Archive for July, 2013

When can a family law attorney be required to pay the other party’s fees?

A few weeks ago one of my mentees inquired whether there were circumstances in which an attorney could be required to pay the other party’s attorney’s fees.  There are two circumstances I am aware of and a wise attorney avoids those circumstances. An attorney can be required to pay the other side’s fees for having […]

Grasping at straws

Many family law attorneys I know have mixed feelings about the outcome of Adoptive Couple v. Baby Girl.  State and federal laws make it more difficult than necessary for fathers of children born out of wedlock to assert their parental rights: the balance between the right to claim paternity and the imposition of child support […]

Seeking protective orders for private investigator information

Since adultery is often a bar to alimony in South Carolina, family law attorneys here frequently employ private investigators (PIs).  However, even when such PIs develop solid evidence of adultery, they rarely develop ironclad evidence.  If the opposing party knows what evidence the PI has developed, s/he can concoct an evasive story that denies the […]

Failing to answer a family court complaint can be malpractice

Recently I was an expert witness [for the first time in my career] in a legal malpractice case.  I was asked to provide an opinion about the standard of care for a family court attorney who had failed to file an answer and counterclaim.  This led to his client being precluded from seeking relief she […]

In 3-2 decision, South Carolina Supreme Court orders immediate adoption in Indian Adoption case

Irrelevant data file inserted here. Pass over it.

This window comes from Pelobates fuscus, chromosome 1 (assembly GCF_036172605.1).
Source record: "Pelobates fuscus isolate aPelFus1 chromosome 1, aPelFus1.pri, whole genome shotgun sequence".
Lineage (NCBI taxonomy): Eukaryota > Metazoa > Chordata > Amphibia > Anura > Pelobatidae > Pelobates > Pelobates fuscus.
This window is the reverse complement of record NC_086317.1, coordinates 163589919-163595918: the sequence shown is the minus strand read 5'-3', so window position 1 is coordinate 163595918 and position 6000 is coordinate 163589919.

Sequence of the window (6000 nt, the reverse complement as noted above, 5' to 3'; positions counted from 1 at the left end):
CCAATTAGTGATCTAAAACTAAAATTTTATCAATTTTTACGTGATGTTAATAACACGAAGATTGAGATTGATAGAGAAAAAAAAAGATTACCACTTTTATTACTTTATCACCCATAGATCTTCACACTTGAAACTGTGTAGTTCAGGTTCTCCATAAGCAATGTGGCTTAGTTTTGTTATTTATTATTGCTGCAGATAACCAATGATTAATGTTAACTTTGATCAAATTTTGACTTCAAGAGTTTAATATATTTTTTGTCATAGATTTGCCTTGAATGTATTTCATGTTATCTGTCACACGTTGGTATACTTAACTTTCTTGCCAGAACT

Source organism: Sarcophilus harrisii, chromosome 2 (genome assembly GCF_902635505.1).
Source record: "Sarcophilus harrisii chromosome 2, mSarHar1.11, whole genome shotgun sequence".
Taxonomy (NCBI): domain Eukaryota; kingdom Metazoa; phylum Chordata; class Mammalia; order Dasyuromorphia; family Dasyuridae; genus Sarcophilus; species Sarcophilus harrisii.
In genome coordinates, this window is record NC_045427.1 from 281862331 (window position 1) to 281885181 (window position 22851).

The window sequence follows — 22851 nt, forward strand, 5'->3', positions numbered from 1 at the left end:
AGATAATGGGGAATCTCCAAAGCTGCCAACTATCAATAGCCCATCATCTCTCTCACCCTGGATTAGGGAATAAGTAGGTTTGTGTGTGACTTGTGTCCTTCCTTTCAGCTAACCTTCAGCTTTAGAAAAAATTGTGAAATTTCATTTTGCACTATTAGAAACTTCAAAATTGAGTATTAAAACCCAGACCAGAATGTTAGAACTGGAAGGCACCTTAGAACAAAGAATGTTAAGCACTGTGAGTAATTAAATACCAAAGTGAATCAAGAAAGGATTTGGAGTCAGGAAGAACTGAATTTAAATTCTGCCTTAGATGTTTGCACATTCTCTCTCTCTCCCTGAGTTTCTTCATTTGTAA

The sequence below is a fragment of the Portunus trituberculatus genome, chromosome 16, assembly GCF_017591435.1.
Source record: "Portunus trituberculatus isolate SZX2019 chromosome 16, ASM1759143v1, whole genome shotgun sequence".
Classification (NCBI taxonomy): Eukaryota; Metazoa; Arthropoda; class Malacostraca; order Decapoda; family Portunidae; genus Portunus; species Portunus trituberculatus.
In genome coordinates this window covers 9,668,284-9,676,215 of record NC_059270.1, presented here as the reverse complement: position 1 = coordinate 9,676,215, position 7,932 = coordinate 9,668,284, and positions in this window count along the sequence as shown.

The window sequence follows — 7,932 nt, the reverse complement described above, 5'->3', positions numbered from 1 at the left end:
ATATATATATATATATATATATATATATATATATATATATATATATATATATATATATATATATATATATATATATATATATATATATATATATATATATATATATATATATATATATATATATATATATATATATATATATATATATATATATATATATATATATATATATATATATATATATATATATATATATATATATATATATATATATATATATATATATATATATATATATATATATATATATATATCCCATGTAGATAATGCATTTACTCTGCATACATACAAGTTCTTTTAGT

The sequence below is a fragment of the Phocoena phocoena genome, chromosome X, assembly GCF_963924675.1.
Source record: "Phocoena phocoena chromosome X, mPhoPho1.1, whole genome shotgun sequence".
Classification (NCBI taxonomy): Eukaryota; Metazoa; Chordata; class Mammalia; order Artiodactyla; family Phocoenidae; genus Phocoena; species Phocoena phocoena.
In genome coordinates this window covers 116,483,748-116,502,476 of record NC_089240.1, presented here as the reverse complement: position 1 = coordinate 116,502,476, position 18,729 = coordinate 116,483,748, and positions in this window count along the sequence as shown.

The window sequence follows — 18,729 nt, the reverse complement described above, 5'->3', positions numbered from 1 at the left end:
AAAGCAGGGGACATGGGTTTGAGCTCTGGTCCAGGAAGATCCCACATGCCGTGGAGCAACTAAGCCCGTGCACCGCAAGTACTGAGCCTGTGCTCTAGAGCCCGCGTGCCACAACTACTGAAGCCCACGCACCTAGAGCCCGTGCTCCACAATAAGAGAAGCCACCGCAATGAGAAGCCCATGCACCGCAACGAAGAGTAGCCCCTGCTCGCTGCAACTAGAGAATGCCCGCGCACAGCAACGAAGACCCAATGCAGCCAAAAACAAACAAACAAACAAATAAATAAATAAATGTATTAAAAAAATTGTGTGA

In a 3-2 decision today [July 17, 2013] in the case of Adoptive Couple v. Baby Girl, 404 S.C. 483, 746 S.E.2d 51 (2013), the South Carolina Supreme Court resolved the remand from the United States Supreme Court by: [R]emand[ing] this case to the Family Court for the prompt entry of an order approving and finalizing […]

Why does South Carolina require court proceedings and a guardian ad litem for parents to change a child’s name by agreement?

I occasionally get calls from folks wanting to change their child’s name.  Often both parents agree on the name change.  Yet South Carolina not only requires parents to obtain an order from the family court to change their child’s name, it also requires that a guardian ad litem be appointed for the child as part […]

Give ‘em enough rope

Sometimes, in contested custody cases, parents seek more time with the children than they actually want or can realistically handle.  The motivation can be malevolent: a desire to “punish” the other parent or pay less child support by arguing for application of Schedule C Child Support Guidelines.  The motivation can also be merely misguided: many […]

Well it seemed obvious to me

I’ve avoided blogging about the June 12, 2013 Supreme Court opinion in Ware v. Ware, 404 S.C. 1, 743 S.E.2d 817 (2013), until remittitur issued, not wanting to jeopardize a victory that’s taken over five years to achieve.  What’s seemed blindingly obvious to me–that once Ms. Ware chose to enter a special appearance and challenge jurisdiction in […]


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